More than five years after Bernard Madoff’s massive Ponzi scheme was uncovered, most European victims of the scam are still waiting to recoup some of their losses. “In the beginning I was confident that under EU law, it was clear who was liable if anything went wrong,” says Frank Amann, a German investor who lost €20,000 ($27,000). Now, Amann says, he doesn’t believe he’ll ever see the money he put into the Herald (Lux) US Absolute Return Fund, one of three Luxembourg-based mutual funds that placed assets with Madoff and liquidated after the scheme collapsed.
Recovery efforts by lawyers representing Madoff’s European investors, most of whom were exposed through funds, are concentrated in Luxembourg, the world’s second-largest fund market. It’s “the most important place in Europe for the outcome of the whole affair,” says Erik Bomans, a partner with Deminor Group, a Brussels-based adviser that represents about 3,000 Madoff investors.
At least 17 funds, including Access International Advisors’ LuxAlpha Sicav-American Selection and Luxembourg Investment Fund, were forced to suspend customer redemptions after Madoff’s arrest. Dozens of lawsuits filed in the Grand Duchy against the custodians overseeing the funds, including HSBC and UBS, have stalled.
The banks have used procedural tactics to delay final decisions, according to lawyers and advisers representing the investors. “Everything at the courts, the financial regulator, and the criminal prosecutor is stuck,” says Bomans.
François Brouxel, a lawyer for investors suing UBS, Ernst & Young (the auditor of the three funds), and LuxAlpha’s administrators, says the banks have filed repeated appeals hoping to forestall the process. “To only be this far along after five years is crazy,” he says.
Questions over the banks’ liability are at the heart of the lawsuits. Investors argue that the banks, as custodians, failed to protect their assets. UBS and Ernst & Young won an initial ruling in 2010 that forced court-appointed liquidators, rather than individual investors, to file the lawsuits. UBS says its role as a custodian was limited to managing deposits and payments to investors. “UBS firmly believes that it has done nothing that provides any basis for claims against it in respect of losses caused by the Madoff case,” the Zurich-based bank said in a statement. HSBC and Ernst & Young both declined to comment on the cases.
Existing laws in Europe and Luxembourg are “sufficiently clear,” says Luc Frieden, Luxembourg’s finance minister until last year. “The custodian bank has a responsibility to make restitution,” he says. Frieden adds: Luxembourg’s authorities and the courts “always try to strike the right balance between the interests of the investors and the fund industry.”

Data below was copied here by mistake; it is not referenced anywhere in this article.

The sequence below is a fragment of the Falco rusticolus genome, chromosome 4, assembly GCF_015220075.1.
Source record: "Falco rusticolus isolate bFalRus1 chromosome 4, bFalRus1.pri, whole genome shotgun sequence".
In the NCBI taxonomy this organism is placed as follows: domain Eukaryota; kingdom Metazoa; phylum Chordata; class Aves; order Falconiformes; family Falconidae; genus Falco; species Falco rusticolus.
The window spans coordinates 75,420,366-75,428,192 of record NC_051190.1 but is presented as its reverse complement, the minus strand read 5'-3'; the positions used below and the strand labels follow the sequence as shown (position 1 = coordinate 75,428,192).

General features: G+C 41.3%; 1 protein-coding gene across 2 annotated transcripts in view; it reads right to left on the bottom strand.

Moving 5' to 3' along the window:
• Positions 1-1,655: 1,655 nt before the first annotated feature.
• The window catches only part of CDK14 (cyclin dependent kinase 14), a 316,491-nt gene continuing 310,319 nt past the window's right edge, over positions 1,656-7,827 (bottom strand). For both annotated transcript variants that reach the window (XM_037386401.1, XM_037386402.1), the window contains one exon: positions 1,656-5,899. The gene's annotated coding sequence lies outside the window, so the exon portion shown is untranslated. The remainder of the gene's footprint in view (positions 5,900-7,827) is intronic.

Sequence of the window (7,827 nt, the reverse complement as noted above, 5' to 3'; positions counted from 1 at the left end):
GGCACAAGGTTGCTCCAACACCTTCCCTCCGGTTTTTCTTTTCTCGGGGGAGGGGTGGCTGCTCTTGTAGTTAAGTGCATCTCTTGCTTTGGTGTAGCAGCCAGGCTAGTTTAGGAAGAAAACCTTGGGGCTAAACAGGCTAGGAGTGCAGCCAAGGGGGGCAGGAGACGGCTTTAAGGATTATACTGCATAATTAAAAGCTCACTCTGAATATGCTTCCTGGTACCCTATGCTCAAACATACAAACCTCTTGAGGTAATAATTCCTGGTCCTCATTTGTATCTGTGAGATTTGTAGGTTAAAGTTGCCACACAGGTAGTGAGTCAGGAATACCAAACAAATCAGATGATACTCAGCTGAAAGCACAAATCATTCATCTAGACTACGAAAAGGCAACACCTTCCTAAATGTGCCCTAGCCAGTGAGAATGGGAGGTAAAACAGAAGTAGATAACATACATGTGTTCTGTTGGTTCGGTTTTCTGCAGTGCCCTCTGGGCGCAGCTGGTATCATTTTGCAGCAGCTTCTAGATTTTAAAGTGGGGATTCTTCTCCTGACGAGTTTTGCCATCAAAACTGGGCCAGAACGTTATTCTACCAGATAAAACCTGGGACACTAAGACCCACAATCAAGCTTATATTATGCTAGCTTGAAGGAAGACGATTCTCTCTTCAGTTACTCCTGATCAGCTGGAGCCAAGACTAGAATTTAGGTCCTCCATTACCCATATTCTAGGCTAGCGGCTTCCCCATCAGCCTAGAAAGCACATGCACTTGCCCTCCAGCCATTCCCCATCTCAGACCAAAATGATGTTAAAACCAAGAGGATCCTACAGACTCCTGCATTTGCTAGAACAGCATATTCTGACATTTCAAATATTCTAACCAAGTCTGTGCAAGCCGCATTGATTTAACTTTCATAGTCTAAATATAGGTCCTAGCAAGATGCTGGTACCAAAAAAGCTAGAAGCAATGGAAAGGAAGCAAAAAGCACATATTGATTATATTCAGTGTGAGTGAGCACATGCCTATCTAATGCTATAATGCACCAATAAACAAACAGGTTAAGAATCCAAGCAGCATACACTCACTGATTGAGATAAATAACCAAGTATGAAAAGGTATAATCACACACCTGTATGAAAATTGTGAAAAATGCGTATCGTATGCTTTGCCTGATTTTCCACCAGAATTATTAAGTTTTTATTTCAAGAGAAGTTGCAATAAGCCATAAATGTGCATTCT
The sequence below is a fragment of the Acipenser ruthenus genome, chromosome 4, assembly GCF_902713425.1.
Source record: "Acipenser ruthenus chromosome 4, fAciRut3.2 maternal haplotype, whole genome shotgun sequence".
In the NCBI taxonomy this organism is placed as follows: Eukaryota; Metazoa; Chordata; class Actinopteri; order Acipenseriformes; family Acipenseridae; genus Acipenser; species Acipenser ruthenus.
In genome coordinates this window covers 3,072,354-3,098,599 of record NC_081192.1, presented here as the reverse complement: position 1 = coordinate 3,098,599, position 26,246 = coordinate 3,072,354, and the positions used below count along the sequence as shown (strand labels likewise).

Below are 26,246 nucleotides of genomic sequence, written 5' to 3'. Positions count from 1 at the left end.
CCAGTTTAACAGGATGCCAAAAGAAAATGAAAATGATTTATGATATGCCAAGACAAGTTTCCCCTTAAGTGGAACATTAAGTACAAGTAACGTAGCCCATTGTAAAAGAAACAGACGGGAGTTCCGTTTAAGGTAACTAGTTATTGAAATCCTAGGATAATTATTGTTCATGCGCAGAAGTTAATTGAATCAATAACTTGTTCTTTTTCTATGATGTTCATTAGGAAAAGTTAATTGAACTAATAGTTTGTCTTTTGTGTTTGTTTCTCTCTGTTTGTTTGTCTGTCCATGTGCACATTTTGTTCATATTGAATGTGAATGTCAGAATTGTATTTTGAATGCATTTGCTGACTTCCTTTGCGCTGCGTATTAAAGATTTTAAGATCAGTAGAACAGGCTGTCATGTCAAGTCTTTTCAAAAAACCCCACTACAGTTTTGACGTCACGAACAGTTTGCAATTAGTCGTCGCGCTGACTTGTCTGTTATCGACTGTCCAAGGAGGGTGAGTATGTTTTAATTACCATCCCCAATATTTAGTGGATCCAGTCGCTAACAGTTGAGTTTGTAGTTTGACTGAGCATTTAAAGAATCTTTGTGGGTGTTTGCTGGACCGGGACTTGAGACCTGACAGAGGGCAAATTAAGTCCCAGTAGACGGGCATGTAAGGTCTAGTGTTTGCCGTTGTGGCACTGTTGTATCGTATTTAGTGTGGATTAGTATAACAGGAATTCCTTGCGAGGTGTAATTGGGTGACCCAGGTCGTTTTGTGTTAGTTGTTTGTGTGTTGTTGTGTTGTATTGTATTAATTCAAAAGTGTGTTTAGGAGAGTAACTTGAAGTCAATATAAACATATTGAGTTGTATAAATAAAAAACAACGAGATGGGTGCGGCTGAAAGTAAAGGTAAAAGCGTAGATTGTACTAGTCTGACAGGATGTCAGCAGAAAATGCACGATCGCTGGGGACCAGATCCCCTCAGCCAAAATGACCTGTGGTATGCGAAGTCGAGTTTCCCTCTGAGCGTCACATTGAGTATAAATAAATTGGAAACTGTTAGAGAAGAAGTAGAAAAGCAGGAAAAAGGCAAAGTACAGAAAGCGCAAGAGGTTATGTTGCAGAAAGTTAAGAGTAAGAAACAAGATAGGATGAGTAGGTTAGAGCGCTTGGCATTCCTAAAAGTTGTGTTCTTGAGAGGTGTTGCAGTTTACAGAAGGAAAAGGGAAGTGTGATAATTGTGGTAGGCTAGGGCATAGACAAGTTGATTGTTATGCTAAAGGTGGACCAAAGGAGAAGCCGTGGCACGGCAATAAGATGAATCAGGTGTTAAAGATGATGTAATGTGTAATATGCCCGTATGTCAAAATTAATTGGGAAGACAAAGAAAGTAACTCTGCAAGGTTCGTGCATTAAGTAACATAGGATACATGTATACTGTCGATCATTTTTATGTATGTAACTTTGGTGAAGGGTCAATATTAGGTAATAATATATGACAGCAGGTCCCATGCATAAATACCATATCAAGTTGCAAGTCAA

The glacial progress in Europe is in stark contrast to the U.S., where Irving Picard, the trustee overseeing the liquidation of Madoff’s investment business, had recovered $10 billion of the $17 billion in lost principal through lawsuits and settlements as of the end of January. Of that amount, Picard has distributed $4.9 billion in claims to Madoff’s direct investors. In January, JPMorgan Chase settled with the U.S. Department of Justice and agreed to pay $2.6 billion to resolve criminal and civil allegations, acknowledging that it ignored red flags for years. Picard will distribute $543 million of the JPMorgan settlement, with $1.7 billion going to the Justice Department and $350 million to the Office of the Comptroller of the Currency.
In Europe, protracted litigation and uncertainty over liabilities under current EU rules have pushed the European Commission to propose tougher regulations for banks that safeguard investment funds’ assets. The draft law clarifies liabilities in the event of losses.
“We are keeping up the pressure, but we have no choice than to respect the legal process,” says Alain Rukavina, a liquidator for LuxAlpha and the Luxembourg Investment Fund. The liquidators, who are seeking more than $1.5 billion in compensation in the Luxembourg lawsuits, have recovered nothing to date.